This advice is based on counseling for real people who have left cults, in addition to my own experience. I don’t claim to have always followed this advice perfectly or even well, but here are my thoughts. When someone leaves a religious cult, church and family in the cult immediately feel compelled to bring them back into the cult. They are motivated by fear you’re going to hell (the ultimate fear), so they believe they’re acting in love. They do not realize that indoctrination drives their actions. And the basis of indoctrination is control, not love. Though the cult members may have good intentions, by attempting to pressure you against your explicitly stated will, they violate your personal boundaries, disregard your independence, and disrespect your personal healing and spiritual growth process. Every cult has mechanisms to keep its membership entangled. You know you are in a cult when the group does not respect your decision to leave and uses questionable means to try to keep you in the fold.
Cult members use various forms of pressure. They believe their role is to keep sharing the conversion message with you. Even though they know you’ve already heard and rejected their message, they are not concerned with success. They are taught that if they are a “witness” by sharing the message, they are “planting seeds” and giving god an opportunity to work on your heart. They may pressure you to go to church, tell you they’re praying for you or “sorry you’re struggling,” shove the message down your throat by proclaiming to you even when you protest, send you videos or media with Christian messages, share their testimony with you, or offer to meet with you to discuss your decision. The motive is always the same: re-conversion.
By pressuring you, cult members are attempting to create an imbalanced power dynamic. By telling you they care for you as they continue to try to persuade you against your will, they are setting themselves up as authorities and placing you in the position of a needy person who should change. They know what’s in your best interest and you don’t. This is not how healthy adult decision making, therapy, or healing ever works. It violates the most foundational aspect of therapy, which is respecting the person’s decision-making and thought process, and not taking advantage of or setting up an uneven power dynamic through pressure. It’s hard to have a loving, balanced relationship with someone when you’re always trying to change them against their will. This prevents true hearing and seeing of the other person.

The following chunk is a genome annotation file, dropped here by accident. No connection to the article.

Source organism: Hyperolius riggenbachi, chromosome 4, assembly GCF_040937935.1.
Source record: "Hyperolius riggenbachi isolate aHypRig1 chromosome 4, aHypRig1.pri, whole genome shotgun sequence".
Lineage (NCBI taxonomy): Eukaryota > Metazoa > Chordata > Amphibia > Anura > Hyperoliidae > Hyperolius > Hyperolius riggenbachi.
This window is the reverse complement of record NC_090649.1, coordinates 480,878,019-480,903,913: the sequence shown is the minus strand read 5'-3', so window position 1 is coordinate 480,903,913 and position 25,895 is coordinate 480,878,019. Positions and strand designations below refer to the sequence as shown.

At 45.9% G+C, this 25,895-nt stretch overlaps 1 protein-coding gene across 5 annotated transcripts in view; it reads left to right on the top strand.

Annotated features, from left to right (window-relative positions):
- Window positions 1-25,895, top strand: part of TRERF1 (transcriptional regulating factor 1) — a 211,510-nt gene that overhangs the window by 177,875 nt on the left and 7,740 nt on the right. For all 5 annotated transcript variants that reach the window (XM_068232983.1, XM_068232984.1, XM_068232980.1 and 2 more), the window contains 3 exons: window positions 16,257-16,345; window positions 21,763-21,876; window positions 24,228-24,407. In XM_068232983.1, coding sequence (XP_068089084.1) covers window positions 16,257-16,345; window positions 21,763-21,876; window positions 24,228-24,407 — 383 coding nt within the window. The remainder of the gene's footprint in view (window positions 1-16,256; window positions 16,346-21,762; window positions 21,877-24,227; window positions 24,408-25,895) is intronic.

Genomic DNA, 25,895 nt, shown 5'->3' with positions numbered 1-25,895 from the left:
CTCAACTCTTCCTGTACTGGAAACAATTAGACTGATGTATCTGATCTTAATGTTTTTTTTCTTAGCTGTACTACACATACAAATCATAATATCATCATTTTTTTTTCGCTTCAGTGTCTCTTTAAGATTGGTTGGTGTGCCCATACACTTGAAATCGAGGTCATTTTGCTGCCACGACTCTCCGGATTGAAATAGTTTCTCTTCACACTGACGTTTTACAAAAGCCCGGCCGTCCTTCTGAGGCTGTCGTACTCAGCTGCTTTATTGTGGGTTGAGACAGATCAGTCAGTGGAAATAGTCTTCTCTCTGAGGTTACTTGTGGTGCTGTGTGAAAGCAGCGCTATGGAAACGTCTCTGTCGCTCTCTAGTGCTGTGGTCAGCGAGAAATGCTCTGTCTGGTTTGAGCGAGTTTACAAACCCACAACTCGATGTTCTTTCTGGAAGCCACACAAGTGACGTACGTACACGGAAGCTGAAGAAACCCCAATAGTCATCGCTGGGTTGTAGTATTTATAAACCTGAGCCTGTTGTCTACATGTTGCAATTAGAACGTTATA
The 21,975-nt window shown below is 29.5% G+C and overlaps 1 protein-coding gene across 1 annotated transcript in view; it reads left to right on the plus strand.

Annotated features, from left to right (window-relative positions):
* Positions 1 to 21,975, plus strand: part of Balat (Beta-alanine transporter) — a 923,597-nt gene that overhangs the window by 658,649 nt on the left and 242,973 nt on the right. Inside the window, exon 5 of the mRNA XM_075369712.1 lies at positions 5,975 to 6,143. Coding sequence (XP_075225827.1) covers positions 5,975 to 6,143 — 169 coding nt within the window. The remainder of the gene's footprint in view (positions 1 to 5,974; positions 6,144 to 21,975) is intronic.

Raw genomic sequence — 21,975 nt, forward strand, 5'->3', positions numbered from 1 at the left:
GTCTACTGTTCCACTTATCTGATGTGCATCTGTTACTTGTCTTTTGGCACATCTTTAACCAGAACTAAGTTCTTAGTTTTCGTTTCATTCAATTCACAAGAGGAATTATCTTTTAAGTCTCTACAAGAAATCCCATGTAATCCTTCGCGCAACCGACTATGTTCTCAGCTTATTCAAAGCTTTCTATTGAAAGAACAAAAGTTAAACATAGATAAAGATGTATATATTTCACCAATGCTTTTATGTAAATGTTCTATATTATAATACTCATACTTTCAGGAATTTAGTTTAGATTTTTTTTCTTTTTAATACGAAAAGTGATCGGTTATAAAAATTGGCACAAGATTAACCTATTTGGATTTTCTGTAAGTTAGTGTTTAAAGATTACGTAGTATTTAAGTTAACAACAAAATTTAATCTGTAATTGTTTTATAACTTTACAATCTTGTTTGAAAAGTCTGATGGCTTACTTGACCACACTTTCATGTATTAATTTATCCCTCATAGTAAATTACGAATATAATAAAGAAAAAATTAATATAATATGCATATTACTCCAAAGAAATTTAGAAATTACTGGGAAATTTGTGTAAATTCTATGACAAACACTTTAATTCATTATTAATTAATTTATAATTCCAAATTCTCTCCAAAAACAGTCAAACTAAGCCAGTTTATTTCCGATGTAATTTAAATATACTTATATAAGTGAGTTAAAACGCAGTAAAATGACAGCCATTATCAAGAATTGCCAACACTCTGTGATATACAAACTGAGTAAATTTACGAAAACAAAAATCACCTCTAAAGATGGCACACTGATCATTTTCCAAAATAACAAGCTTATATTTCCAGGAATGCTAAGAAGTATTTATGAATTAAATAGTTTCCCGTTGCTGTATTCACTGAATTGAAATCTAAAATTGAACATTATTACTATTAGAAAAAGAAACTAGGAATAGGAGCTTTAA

You have options. You are never in the position of needing to defend yourself or give an explanation. If someone makes you feel uncomfortable, don’t talk to them. You must set your own boundaries, however. Cult members have been programmed to ignore boundaries because conversion takes precedence, so you must clearly state your boundaries and repeat them every time the cult member violates them. Stand your ground and walk away if you have to. It’s OK if you lose your cool sometimes. When setting your boundaries, state your needs and wants very clearly using I language: “I feel this when you say this. I want love and connection in our relationship. I do not want to talk about church or religion at all. I won’t talk to you if you bring these things up. I would value our relationship and would prefer to continue connecting” (Or say you need some space and time).
You may choose to create distance and space between yourself and certain people if you feel the pressure is too much and they refuse to listen. You need to take care of yourself and respect yourself first. Mutual respect is the foundation of any relationship. If it is violated, you have the right to walk away. You may even want to flip the tables and give your own “testimony,” sharing how the cult harmed you and how leaving is the right decision for you, how it’s empowering and freeing. Ultimately, the hope is that you can maintain relationships based on shared humanity rather than unverifiable religious beliefs. But you can’t control anyone; you are only responsible for your own actions. That’s the whole reason you left religion to begin with. However you decide to relate to people still in religion is ultimately your choice. No outside authority controls you or dictates your self-interest any longer.